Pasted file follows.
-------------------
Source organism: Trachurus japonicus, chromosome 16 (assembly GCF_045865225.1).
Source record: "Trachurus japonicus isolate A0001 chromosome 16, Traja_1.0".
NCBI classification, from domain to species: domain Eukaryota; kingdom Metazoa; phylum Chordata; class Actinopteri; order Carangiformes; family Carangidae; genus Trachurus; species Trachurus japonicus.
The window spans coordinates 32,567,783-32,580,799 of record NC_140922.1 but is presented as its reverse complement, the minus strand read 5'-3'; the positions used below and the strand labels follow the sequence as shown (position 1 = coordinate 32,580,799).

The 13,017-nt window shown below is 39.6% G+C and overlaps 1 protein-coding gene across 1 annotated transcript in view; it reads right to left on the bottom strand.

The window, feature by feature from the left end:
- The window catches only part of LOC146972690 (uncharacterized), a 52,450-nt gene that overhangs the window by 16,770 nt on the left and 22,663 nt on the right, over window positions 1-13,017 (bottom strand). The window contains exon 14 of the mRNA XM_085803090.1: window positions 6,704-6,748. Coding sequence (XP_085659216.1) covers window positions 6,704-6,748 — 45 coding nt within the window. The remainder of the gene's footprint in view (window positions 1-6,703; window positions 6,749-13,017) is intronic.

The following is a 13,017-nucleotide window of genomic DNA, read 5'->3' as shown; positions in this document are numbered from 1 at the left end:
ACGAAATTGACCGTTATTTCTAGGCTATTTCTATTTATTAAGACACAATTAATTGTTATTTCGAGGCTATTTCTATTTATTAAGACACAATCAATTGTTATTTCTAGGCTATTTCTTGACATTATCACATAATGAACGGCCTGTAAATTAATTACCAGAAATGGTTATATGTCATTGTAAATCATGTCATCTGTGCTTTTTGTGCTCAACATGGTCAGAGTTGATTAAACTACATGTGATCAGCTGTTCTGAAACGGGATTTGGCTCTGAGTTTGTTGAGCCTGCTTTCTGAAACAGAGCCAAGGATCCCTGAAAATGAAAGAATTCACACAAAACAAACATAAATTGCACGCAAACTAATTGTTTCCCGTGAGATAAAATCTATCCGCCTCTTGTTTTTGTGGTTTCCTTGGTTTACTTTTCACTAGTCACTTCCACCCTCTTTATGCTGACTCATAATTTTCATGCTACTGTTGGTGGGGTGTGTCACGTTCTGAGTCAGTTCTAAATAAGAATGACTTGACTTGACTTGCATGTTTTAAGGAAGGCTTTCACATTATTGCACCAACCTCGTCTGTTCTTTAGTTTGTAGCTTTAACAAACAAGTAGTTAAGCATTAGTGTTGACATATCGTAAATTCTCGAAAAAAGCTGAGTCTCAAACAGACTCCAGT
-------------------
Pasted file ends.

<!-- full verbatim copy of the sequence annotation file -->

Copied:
Source organism: Trachurus japonicus, chromosome 16 (assembly GCF_045865225.1).
Source record: "Trachurus japonicus isolate A0001 chromosome 16, Traja_1.0".
NCBI classification, from domain to species: domain Eukaryota; kingdom Metazoa; phylum Chordata; class Actinopteri; order Carangiformes; family Carangidae; genus Trachurus; species Trachurus japonicus.
The window spans coordinates 32,567,783-32,580,799 of record NC_140922.1 but is presented as its reverse complement, the minus strand read 5'-3'; the positions used below and the strand labels follow the sequence as shown (position 1 = coordinate 32,580,799).

The 13,017-nt window shown below is 39.6% G+C and overlaps 1 protein-coding gene across 1 annotated transcript in view; it reads right to left on the bottom strand.

The window, feature by feature from the left end:
- The window catches only part of LOC146972690 (uncharacterized), a 52,450-nt gene that overhangs the window by 16,770 nt on the left and 22,663 nt on the right, over window positions 1-13,017 (bottom strand). The window contains exon 14 of the mRNA XM_085803090.1: window positions 6,704-6,748. Coding sequence (XP_085659216.1) covers window positions 6,704-6,748 — 45 coding nt within the window. The remainder of the gene's footprint in view (window positions 1-6,703; window positions 6,749-13,017) is intronic.

The following is a 13,017-nucleotide window of genomic DNA, read 5'->3' as shown; positions in this document are numbered from 1 at the left end:
ACGAAATTGACCGTTATTTCTAGGCTATTTCTATTTATTAAGACACAATTAATTGTTATTTCGAGGCTATTTCTATTTATTAAGACACAATCAATTGTTATTTCTAGGCTATTTCTTGACATTATCACATAATGAACGGCCTGTAAATTAATTACCAGAAATGGTTATATGTCATTGTAAATCATGTCATCTGTGCTTTTTGTGCTCAACATGGTCAGAGTTGATTAAACTACATGTGATCAGCTGTTCTGAAACGGGATTTGGCTCTGAGTTTGTTGAGCCTGCTTTCTGAAACAGAGCCAAGGATCCCTGAAAATGAAAGAATTCACACAAAACAAACATAAATTGCACGCAAACTAATTGTTTCCCGTGAGATAAAATCTATCCGCCTCTTGTTTTTGTGGTTTCCTTGGTTTACTTTTCACTAGTCACTTCCACCCTCTTTATGCTGACTCATAATTTTCATGCTACTGTTGGTGGGGTGTGTCACGTTCTGAGTCAGTTCTAAATAAGAATGACTTGACTTGACTTGCATGTTTTAAGGAAGGCTTTCACATTATTGCACCAACCTCGTCTGTTCTTTAGTTTGTAGCTTTAACAAACAAGTAGTTAAGCATTAGTGTTGACATATCGTAAATTCTCGAAAAAAGCTGAGTCTCAAACAGACTCCAGT